CALGARY, ALTA. – The City of Calgary announced it has released the details of the agreements signed with the Calgary Sports and Entertainment Corporation (CSEC), Calgary Municipal Land Corporation (CMLC) and the Calgary Stampede for the design and build of a new Event Centre in east Victoria Park.
The event centre and surrounding area will be a year-round, permanent gathering place for programming and activities like concerts, assemblies, festivals and amateur and professional sporting events.
The announcement fulfills commitments the city officials made to share Event Centre agreements signed by officials on behalf of Calgarians when finalized.
“We are proud to post highlights of these agreements, well as PDF texts of the major contracts, on a new agreements webpage and updated FAQ on Calgary.ca/eventcentre,” read a release from the city. “These agreements define how the new Event Centre will be built, owned, and managed, as well as ensure that costs, obligations and benefits are well-defined.”
The agreement documents provide details about cost overruns, flood mitigation costs, who would pay for a community rink attached to the arena and construction timelines.
The CSEC, which owns the Calgary Flames, and the city plan to split the costs of the $550-million arena and aim to break ground in July 2021. The Calgary Municipal Land Corporation (CMLC) will be leading planning and construction of the project. CMLC will conduct public engagement during 2020. Construction of the new arena is expected to take approximately three years.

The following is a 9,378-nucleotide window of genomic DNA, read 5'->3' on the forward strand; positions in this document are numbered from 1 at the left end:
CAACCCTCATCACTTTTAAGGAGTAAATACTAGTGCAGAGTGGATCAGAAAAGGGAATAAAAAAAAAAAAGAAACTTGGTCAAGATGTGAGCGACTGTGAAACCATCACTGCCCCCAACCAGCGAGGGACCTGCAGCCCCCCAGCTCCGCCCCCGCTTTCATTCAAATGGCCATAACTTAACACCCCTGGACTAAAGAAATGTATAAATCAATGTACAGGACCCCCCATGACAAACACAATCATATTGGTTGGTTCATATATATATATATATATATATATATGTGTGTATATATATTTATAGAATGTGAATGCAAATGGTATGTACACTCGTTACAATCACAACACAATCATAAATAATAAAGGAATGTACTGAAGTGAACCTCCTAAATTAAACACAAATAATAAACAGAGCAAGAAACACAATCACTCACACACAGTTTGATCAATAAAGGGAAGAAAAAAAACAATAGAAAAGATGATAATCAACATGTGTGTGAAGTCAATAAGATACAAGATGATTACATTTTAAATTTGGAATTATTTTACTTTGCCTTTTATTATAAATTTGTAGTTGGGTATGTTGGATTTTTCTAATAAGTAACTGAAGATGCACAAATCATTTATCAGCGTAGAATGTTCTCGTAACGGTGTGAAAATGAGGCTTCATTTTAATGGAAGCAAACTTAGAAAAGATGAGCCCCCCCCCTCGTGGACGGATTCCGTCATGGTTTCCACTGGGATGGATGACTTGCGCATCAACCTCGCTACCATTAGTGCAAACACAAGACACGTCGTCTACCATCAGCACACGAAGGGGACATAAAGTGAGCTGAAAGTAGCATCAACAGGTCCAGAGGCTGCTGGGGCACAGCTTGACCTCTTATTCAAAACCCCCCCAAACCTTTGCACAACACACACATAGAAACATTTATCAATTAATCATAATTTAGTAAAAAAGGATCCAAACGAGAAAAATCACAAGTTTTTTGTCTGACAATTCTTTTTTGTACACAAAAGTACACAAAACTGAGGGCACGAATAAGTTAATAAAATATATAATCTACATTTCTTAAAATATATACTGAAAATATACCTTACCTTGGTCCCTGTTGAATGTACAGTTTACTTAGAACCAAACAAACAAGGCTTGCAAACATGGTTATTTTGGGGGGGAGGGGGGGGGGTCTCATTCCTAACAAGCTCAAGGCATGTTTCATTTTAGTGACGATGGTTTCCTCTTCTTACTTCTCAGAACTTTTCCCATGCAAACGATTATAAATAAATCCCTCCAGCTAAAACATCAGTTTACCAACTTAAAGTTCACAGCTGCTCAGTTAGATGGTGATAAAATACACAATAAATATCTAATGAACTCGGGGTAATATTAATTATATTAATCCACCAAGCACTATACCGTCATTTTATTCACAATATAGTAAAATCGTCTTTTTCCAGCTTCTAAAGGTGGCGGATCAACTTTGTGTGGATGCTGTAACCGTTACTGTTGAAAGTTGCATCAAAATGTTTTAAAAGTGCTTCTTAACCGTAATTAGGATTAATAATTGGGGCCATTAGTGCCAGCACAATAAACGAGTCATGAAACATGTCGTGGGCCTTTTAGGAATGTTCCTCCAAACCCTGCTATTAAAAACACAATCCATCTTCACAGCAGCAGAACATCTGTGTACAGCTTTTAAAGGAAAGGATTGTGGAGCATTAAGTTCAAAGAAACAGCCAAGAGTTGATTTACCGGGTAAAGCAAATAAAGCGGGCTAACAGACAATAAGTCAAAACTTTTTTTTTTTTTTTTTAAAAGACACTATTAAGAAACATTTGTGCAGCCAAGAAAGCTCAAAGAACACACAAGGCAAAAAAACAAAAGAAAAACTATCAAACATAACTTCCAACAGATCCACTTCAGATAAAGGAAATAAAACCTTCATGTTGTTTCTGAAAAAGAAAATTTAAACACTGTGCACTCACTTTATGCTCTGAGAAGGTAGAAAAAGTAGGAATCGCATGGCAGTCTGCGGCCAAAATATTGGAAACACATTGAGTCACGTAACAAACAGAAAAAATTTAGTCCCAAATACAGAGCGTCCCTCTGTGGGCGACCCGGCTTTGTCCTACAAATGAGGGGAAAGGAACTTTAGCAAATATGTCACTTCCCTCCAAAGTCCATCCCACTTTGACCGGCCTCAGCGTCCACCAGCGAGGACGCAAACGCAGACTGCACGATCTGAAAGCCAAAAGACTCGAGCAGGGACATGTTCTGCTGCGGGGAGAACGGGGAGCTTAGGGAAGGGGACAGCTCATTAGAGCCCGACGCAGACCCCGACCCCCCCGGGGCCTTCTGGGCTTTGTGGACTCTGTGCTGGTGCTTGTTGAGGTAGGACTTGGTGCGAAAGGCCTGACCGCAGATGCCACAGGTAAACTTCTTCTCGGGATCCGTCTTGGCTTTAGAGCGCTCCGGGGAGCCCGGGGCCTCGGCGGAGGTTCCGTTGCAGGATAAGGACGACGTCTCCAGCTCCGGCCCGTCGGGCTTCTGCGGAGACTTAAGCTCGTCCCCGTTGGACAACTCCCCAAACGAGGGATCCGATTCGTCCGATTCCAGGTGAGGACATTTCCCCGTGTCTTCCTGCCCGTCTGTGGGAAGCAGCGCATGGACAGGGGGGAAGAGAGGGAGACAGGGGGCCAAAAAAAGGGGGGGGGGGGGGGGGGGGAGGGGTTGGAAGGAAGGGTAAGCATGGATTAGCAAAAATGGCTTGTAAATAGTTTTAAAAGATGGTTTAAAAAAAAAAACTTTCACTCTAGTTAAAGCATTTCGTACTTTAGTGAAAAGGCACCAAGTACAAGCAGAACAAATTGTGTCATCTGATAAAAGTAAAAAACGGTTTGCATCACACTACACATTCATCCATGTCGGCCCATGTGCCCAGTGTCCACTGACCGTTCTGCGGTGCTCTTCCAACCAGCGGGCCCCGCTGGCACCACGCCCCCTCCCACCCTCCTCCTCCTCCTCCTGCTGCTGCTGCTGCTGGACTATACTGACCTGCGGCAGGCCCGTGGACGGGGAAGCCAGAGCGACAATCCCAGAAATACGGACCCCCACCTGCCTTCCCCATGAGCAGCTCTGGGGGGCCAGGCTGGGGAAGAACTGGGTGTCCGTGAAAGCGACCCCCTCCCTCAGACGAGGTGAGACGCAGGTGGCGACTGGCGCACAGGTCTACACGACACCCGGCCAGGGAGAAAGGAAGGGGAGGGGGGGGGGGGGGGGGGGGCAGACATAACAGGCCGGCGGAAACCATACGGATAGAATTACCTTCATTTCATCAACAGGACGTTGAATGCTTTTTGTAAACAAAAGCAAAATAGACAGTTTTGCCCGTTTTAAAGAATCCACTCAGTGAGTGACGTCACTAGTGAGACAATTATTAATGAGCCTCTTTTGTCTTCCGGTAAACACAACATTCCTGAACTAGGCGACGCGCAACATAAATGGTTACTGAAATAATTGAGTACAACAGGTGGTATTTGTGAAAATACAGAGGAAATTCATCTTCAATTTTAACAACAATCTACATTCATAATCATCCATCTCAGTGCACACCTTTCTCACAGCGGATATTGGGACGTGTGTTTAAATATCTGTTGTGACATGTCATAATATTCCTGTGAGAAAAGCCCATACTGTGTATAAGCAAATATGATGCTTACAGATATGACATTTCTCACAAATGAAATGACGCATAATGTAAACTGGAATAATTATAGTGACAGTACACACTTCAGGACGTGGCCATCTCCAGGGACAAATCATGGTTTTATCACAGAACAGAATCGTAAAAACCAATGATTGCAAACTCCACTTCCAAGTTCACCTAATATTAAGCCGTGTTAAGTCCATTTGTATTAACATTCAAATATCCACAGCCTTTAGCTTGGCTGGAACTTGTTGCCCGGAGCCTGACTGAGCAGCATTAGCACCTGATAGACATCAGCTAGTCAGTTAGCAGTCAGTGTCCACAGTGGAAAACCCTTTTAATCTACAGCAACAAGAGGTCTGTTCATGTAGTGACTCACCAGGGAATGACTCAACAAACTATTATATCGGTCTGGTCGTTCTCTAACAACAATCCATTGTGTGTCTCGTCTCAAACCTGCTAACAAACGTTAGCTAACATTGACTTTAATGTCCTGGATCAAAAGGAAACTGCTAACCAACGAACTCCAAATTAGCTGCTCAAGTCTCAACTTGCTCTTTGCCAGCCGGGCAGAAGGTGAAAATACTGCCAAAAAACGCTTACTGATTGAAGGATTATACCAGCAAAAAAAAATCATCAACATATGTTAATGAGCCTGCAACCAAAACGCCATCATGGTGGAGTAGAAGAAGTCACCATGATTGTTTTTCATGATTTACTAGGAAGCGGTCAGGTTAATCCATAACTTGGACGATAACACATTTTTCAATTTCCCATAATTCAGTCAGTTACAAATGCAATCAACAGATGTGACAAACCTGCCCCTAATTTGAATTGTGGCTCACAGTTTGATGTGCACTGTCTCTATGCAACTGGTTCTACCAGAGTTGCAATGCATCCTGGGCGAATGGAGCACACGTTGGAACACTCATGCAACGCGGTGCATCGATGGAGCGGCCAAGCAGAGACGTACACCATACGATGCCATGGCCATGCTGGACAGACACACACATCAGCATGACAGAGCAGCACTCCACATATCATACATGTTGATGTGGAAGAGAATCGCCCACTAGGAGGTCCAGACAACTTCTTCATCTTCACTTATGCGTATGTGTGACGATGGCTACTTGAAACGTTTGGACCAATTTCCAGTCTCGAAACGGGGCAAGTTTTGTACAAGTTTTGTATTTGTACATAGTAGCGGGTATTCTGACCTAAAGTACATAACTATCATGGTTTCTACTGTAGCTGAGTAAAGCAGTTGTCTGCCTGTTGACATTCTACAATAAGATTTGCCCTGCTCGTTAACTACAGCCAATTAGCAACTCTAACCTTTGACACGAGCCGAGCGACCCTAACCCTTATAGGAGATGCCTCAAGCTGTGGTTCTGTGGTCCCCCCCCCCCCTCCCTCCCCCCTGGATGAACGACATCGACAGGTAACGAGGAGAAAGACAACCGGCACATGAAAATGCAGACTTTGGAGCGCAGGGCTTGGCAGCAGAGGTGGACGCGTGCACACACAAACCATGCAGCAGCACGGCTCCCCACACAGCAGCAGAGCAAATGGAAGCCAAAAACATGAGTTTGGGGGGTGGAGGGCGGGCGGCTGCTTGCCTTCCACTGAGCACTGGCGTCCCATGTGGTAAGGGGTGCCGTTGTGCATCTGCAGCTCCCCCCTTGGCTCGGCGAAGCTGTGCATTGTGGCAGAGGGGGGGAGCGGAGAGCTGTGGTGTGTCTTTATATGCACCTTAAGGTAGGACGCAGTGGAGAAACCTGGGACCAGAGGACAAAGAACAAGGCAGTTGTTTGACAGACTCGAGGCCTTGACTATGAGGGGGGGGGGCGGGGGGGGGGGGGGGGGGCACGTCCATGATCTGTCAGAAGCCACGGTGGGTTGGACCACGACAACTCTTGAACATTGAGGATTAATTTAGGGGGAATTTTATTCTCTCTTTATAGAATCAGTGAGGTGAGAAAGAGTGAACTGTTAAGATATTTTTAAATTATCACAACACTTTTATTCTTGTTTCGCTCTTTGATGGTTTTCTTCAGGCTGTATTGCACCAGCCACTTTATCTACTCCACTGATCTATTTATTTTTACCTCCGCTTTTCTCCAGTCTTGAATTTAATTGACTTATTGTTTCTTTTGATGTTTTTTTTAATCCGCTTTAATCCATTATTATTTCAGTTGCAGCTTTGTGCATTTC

The cost of an additional rink inside arena would also be split between the Flames ownership and the city unless the costs took the city’s contribution over $275 million. At that point CSEC would have to pay the extra.
The site is located immediately north of Stampede Park on a two-block site. The approximate 2.9-hectare site is currently owned by the Stampede and used for parking and roadway. The Saddledome will be demolished after occupancy of the new Event Centre.
The agreement states that in the event of budget overruns, the city and CSEC will first try to find savings before considering putting more money into its construction.
The agreement also has an option for one of the parties to provide up to $25 million for cost overruns, which would compel the other party to spend half that amount in return. The city portion would be subject to council approval.
Once complete, the city is on the hook for major structural repairs, while CSEC covers everyday maintenance. The city an option to kill the agreement if structural repairs exceed $55 million and council won’t approve the repair funding. Both parties will pay the CMLC an ongoing fee that adds up to $8 million over five years.